April Reign joined Twitter in 2010. Like many of us, she wasn’t entirely sure of the platform’s worth at first. That being said, she’s been incredibly impactful through use of the platform since then. Operating within Twitter’s 140 character limit, April sparked a national call for diversity via the #OscarsSoWhite hashtag, met Black Thought of The Roots, and built an interactive worldwide audience.
April’s influence is a great example of how to refute the perspective of some who feel that Twitter has no real life relevance. Twitter can and does impact “real life” people, events, and trends. To get a better feel for the influence of how #OscarsSoWhite affected the dialogue around the event, check out this Hollywood Reporter article that documents industry conversation surrounding the topic and subsequent surge in minority nominations.
Read on below to pick up April's perspective on networking, sparking change, and more.
A lot of people seek to use social media for positive discussion and subsequent action. Not a lot of people create hashtags that are as impactful as #OscarsSoWhite. How do you so consistently create discussions that catch on so quickly?
I don’t know. I don’t think anybody can predict or anticipate when a hashtag will go viral or take off. I think that there are some people who do it very intentionally. They want to start a hashtag around something specific. But I think most of it happens very organically. That’s the way the few hashtags I created that have been well received have grown.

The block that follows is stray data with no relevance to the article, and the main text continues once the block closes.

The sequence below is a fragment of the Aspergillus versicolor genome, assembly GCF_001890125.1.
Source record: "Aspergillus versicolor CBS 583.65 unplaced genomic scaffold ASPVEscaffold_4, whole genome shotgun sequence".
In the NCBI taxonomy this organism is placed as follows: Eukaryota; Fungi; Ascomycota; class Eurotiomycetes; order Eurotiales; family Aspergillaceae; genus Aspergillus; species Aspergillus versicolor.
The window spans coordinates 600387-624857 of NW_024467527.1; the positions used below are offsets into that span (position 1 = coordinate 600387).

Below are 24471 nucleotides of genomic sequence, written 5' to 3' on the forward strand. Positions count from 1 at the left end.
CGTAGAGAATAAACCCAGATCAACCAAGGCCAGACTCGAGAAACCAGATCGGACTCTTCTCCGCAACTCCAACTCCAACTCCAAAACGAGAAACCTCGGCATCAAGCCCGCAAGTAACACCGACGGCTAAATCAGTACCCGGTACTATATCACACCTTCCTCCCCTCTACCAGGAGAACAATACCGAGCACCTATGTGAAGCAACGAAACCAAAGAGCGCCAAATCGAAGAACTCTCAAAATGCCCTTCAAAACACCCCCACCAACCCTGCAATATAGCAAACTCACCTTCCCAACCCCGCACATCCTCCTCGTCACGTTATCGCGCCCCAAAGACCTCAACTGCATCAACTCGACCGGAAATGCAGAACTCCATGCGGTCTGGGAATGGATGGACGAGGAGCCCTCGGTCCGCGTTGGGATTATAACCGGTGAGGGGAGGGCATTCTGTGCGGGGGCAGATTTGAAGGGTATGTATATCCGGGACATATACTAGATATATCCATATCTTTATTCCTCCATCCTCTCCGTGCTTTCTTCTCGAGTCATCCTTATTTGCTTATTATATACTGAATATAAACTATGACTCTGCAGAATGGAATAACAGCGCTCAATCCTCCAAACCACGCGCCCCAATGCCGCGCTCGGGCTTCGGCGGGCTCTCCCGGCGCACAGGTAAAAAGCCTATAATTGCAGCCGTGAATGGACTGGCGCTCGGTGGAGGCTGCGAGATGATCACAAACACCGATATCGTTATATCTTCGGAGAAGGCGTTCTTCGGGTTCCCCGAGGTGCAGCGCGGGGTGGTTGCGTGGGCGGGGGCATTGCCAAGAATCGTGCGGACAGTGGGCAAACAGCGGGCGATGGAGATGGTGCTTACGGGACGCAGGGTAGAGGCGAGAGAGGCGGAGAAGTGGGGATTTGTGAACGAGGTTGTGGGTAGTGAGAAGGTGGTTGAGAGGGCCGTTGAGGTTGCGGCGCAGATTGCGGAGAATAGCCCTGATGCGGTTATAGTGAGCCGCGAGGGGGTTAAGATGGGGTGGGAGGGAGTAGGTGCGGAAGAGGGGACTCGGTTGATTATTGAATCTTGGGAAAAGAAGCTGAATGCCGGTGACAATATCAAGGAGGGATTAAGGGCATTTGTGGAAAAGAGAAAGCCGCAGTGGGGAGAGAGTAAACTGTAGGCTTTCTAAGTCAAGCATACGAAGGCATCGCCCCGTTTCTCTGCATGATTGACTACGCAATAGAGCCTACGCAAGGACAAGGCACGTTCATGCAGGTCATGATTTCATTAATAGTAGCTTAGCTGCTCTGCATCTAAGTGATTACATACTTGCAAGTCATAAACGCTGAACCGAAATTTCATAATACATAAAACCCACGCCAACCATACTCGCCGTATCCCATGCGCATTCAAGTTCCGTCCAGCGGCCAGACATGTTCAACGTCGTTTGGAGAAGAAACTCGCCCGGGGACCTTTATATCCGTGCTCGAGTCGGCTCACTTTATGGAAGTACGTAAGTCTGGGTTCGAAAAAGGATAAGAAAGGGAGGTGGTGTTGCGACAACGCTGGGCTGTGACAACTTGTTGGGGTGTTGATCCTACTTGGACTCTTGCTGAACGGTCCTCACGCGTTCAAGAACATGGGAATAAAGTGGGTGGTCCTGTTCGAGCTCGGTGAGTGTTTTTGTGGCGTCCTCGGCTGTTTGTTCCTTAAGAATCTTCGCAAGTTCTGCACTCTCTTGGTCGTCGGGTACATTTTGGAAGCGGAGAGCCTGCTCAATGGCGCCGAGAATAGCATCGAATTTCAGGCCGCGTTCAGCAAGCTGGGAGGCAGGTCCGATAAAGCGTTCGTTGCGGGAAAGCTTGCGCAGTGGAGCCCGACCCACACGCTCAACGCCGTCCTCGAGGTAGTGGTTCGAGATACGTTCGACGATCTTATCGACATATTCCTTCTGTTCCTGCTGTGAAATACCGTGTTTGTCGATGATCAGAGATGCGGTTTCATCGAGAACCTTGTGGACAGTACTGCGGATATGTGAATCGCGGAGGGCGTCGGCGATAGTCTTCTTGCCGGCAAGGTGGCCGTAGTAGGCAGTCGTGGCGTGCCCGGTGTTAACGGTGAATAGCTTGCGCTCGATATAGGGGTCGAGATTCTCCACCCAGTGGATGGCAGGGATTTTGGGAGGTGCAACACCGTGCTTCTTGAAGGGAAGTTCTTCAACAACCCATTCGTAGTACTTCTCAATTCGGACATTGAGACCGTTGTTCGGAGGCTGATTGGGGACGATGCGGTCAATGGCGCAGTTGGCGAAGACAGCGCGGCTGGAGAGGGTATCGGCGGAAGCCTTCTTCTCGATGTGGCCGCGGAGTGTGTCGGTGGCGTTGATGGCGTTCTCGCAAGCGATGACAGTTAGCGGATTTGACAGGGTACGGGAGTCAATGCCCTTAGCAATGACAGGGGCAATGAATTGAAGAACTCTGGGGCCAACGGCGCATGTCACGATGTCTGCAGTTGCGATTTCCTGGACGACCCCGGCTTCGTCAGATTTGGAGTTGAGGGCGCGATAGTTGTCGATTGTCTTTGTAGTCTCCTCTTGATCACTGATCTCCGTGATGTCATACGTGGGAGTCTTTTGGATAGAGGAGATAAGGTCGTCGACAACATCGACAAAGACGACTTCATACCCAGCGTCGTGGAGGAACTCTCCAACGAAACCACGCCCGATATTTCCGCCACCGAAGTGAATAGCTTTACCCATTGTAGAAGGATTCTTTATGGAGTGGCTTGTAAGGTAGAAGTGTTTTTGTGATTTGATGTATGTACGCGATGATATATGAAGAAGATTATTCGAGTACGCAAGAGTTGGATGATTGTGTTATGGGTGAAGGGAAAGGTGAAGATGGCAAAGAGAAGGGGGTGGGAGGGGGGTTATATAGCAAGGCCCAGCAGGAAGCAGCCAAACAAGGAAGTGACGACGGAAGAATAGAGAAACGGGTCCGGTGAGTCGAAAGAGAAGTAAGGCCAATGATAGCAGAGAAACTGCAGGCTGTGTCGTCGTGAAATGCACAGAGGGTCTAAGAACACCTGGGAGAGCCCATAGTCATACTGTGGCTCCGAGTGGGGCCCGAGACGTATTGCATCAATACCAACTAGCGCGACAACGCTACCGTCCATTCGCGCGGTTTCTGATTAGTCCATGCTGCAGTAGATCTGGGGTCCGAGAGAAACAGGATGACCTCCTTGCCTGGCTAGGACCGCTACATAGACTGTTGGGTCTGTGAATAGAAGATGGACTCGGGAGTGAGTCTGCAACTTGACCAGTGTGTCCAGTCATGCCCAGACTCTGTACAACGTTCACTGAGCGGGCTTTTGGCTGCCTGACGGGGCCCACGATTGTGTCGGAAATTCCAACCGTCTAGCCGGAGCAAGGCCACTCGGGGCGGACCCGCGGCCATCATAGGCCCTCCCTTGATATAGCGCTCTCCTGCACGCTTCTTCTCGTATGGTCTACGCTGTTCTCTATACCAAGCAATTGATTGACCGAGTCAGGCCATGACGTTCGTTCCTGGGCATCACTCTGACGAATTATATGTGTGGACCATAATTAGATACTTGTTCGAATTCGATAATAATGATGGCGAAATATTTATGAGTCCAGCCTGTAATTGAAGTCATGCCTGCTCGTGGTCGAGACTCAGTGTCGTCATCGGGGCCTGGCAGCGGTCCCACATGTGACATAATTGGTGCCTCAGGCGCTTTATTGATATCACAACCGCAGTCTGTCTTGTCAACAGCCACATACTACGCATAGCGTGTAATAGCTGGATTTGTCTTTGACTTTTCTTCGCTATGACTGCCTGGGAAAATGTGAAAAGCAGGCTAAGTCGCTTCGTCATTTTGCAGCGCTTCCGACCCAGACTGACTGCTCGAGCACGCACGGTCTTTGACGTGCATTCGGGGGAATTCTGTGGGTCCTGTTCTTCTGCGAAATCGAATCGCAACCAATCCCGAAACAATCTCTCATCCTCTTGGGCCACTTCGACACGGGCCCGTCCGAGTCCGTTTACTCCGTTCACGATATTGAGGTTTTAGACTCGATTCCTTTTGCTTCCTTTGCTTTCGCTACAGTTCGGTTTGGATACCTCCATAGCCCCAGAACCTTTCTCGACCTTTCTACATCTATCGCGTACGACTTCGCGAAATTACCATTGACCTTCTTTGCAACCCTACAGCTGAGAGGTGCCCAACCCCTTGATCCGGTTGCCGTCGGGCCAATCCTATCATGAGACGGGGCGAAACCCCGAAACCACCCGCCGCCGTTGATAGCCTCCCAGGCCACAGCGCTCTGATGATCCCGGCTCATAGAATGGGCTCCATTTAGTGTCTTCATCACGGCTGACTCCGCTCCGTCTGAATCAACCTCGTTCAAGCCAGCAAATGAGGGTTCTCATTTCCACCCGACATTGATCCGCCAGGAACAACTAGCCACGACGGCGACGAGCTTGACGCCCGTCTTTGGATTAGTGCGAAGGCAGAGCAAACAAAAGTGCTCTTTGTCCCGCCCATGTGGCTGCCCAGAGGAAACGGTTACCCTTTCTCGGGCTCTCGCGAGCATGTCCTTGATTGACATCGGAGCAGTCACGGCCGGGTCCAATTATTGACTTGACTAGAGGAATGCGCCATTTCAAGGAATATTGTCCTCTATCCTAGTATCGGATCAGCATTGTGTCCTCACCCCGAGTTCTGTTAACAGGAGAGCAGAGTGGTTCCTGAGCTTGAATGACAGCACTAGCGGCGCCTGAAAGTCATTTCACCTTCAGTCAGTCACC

Before #OscarsSoWhite, I created #StopTheFight in 2014, when Trayvon Martin’s killer, whose name I don’t use, wanted to fight DMX for what was originally billed as a celebrity bout. The money was allegedly going to go to charity,. I just thought that was a bad idea for about 57 reasons. I created that hashtag purposefully, and after the outcry and a few other things that happened, the fight actually was cancelled.
Sounds like being part of a Twitter community is definitely important if you want to actually be heard.
Yeah, I’d agree. I’m on Twitter way more than I should be. All the time. I am a functional addict. I’ve been almost late to work, I’ve lost sleep. It’ll be 2AM, and I’ll tell myself I should go to bed, but the timeline will be popping off. Just being able to take the temperature of what’s going on in the community is helpful. You can’t just join and think that you can make things pop off for whatever cause or purpose you want to support.